What are the Most Dangerous Animals in Florida?
Florida is known for its spectacular beaches, Bermuda shorts, and entire cities of venerated golf cart drivers. On a darker note, the inane exploits of the “Florida man” have been well documented by the recent onslaught of memes. Yet another more insidious danger could be lurking right behind you in the Sunshine State: dangerous animals.
Between 2006 and 2008 over one million Americans received treatment in emergency rooms due to animal related injuries. With nearly 50,000 of these injuries requiring hospitalization. Florida ranks behind only Texas and California in the sheer number of fatalities from animal attacks. Here is The Advocate’s list of the top 10 most dangerous animals of Florida:
Most Dangerous Florida Animal #10: Fire Ants
These tiny reds ants are both feared and loathed by locals Floridians. With each ant able to deliver multiple poisonous bites, a single one of these pernicious little guys can deliver an amazingly painful series of stings. The real problem comes when a swarm of them go on a rampage and pose a serious threat to pets or young children.
Allergic reactions can quickly turn an unpleasant situation into a life threatening emergency. A colony of fire ants are extremely difficult to eradicate, making them Florida homeowners’ biggest nightmares.
Most Dangerous Florida Animal #9: Spiders
If arachnophobia is the irrational fear of spiders, just slightly below that is the general consensus that these hairy little monsters clearly have it in for us. While a lot of people fear spiders, the threat from the vast majority of them is mostly psychological. Although I would argue such fear is no less disconcerting. In Florida there are legitimately a few dangerous species to keep an eye out for.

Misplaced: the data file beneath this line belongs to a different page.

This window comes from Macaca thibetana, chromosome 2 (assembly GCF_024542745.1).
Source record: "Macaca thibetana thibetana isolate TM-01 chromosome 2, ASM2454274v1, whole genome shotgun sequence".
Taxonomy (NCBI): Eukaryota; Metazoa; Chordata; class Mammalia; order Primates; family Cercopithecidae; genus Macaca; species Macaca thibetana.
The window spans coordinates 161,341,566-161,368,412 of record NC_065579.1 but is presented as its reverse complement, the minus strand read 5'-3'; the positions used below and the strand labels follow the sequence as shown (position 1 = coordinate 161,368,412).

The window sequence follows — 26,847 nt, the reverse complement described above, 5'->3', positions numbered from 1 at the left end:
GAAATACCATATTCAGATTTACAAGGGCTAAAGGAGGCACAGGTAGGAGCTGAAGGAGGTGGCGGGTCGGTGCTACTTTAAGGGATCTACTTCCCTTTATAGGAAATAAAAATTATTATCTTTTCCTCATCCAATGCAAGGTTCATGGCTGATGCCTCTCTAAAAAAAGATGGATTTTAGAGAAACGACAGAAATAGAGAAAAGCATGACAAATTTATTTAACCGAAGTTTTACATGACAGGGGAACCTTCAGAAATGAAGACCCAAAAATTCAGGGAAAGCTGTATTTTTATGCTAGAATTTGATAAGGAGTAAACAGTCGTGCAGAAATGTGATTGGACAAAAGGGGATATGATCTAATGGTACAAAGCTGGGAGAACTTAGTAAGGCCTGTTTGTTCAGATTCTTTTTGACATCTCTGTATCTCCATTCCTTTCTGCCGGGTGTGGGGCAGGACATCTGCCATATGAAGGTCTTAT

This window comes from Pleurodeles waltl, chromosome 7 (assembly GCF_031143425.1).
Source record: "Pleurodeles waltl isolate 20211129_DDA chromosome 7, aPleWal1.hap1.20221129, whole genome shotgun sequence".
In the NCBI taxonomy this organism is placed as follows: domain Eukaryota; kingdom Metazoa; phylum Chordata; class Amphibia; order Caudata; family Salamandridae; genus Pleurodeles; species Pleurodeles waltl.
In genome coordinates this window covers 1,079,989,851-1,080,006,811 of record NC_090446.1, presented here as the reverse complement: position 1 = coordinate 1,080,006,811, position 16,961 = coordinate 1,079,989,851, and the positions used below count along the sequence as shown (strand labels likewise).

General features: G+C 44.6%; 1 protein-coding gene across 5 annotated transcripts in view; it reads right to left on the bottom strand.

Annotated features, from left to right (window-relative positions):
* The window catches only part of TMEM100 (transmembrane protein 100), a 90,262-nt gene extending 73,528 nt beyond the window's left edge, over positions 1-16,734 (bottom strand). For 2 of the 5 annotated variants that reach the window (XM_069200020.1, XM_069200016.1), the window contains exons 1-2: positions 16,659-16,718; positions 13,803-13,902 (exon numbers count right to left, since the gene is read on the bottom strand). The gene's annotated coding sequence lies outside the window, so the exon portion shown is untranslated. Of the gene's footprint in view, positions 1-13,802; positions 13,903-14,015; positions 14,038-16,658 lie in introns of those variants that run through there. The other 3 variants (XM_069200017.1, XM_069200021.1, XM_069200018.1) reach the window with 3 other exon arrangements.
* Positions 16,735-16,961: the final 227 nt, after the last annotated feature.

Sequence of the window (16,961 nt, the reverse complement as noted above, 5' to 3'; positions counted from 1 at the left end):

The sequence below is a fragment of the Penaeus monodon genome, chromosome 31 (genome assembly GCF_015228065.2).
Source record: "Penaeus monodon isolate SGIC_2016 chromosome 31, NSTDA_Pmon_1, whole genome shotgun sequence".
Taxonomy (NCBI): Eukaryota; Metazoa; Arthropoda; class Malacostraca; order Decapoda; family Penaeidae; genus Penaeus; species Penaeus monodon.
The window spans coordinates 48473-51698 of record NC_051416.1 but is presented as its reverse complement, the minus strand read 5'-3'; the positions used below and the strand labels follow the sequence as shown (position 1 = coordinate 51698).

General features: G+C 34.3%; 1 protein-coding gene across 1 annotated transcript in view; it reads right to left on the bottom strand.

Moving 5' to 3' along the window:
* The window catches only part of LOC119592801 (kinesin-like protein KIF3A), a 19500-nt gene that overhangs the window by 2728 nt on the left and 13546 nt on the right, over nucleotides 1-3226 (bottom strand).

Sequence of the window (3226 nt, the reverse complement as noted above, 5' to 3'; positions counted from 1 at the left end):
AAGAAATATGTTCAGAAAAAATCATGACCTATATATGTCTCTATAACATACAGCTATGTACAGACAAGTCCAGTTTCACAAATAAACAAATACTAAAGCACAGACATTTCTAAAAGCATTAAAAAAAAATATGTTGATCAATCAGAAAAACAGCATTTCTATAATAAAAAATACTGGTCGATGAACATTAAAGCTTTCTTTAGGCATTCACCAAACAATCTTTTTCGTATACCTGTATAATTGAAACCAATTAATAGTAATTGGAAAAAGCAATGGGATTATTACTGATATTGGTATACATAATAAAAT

The black widow’s dangerous bite and spooky appearance are well-known. Its reputation having spawned a comic book hero, as well as a trendy nickname for certain cinematic femme fatales. The larger female southern black widow sports the distinctive red hourglass on its abdomen. The smaller males commonly show only a red spotting. While a bite from a black widow is painful, it is usually not overly serious for healthy adults. Severe reactions are possible and are life-threatening when they do rarely occur. This is especially true in young children. Florida sees reports of nearly 60 black widow bites a year.
Although lacking the celebrity-like status of the black widow, the brown recluse has garnered a certain notoriety. Although not indigenous to Florida, several species have established populations in the state. The brown recluse has fangs too short to bite through clothing. However, the powerful necrotic venom of the recluse is virulent enough to result in a deep ulcer of rotting flesh! As the name suggests, they tend to shy away from light and prefer dark areas free from traffic. Crawl spaces, backs of closets, wood piles, or perhaps even clothing not worn in a long time. If you suspect a brown recluse has bitten you, seek medical attention immediately.
Most Dangerous Florida Animal #8: Snakes
For most people the mere thought of snakes slithering around in the grass is unsettling. Add in razor-sharp fangs and powerful poison and you have all the ingredients for a nice panic attack cocktail. Florida boasts 50 indigenous species of snake, however, only 6 are venomous to humans.
Local venomous snakes include copperheads, coral snakes, water moccasins, and three varieties of rattlesnake: eastern diamondback, timber, and the dusky pigmy, with the diminutive pigmy being the most common venomous snake in the state. Their sizes can range from 6’ or more with the large timber and diamondback rattlesnake down to the dusky pigmy which can be as small as one foot in length.
Most of these snakes prefer areas near wet lowlands, like swamps or marshes. The far rarer Coral Snake prefers underground hideouts and is often found hiding in homes. The large eastern diamondback prefers to hang out among lightly forested scrub areas. The ability to deliver a large dose of potent poison with a single bite makes this snake especially dangerous.